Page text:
Our lesson plans, assignments, games and quizzes can assist you in bringing this important part of our culture to your students. Lesson plans for grade levels 9-12 and a variety of subject areas are available. Just visit www.reelcanada.com/teachers or contact us.
Executive Director, Jack Blum
Artistic Director, Sharon Corder
Administrative Director, Deanna Wong
Festivals Manager, Kate Selleck
Senior Production Coordinator, Mark Meeks
Production Coordinator, Ravi Srinivasan
Office Administrator, Alison Zemell
Creative Consultant, Katarina Gligorijevic
Social Media Coordinator, Dorice Tepley
Programmer, Stacey Donen
British Columbia: Sue Biely, Deanne Esdale
Manitoba: Terri Cherniack
Programmer Emeritus, Marc Glassman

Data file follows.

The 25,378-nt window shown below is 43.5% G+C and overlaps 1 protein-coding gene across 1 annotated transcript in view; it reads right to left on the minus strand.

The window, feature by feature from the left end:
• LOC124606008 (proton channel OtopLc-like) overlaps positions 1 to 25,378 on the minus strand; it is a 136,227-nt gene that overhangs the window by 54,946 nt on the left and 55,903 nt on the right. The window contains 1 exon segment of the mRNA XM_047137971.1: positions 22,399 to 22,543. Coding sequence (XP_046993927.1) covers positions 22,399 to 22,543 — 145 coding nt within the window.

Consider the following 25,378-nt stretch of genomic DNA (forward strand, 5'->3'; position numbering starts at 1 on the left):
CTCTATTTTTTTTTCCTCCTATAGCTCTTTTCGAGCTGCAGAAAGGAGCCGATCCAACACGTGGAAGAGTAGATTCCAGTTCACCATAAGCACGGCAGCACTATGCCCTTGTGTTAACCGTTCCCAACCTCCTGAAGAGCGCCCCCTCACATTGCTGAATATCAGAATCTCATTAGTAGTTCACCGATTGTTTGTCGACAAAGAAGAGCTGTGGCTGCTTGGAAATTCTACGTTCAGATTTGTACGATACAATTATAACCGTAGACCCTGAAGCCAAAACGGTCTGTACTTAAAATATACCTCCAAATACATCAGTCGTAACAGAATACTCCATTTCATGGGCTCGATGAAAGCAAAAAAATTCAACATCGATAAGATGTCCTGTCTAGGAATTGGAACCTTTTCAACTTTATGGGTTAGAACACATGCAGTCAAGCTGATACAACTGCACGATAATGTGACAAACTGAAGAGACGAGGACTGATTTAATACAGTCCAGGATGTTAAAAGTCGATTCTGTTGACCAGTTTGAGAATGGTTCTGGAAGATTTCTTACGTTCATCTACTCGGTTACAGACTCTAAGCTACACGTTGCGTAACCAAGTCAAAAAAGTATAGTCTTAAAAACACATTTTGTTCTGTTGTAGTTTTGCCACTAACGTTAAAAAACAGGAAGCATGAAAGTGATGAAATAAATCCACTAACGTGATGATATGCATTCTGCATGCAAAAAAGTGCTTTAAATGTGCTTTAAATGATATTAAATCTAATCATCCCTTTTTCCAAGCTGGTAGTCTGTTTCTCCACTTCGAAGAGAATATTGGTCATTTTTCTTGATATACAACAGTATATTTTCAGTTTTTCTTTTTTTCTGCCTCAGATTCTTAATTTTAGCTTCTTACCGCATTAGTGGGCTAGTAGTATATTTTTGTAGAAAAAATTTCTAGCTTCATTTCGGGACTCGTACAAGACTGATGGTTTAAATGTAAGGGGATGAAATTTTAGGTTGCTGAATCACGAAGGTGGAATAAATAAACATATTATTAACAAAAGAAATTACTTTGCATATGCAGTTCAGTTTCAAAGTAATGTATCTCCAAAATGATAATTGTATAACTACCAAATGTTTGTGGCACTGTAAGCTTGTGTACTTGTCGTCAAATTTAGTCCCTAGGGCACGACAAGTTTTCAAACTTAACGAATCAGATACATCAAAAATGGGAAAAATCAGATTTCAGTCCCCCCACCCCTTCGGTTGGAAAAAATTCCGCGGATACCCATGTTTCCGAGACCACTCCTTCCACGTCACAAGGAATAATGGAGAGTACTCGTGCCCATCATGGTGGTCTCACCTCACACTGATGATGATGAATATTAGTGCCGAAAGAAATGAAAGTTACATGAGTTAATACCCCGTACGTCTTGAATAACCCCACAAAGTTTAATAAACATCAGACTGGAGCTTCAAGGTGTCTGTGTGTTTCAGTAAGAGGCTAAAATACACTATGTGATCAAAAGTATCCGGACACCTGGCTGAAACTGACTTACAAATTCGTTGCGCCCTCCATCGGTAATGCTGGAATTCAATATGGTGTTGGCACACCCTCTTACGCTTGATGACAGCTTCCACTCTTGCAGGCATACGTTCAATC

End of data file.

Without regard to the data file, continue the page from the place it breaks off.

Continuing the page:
REEL CANADA Board member Atom Egoyan with guests Jerry Ciccoritti and Nicholas Campbell at Marshall McLuhan Catholic Secondary School.
REEL CANADA is an initiative of members of our national film and television industry, designed to bring Canadian films into Canadian classrooms. It is endorsed and supported by our National Honourary Patron, the Right Honourable Adrienne Clarkson, a Board of Directors and an Advisory Committee that includes some of our most prominent filmmakers and producers - Atom Egoyan, David Cronenberg, Norman Jewison, Robert Lantos, Don McKellar, Sarah Polley, Jean-Marc Vallée and many others have all put their personal endorsement on this vital project.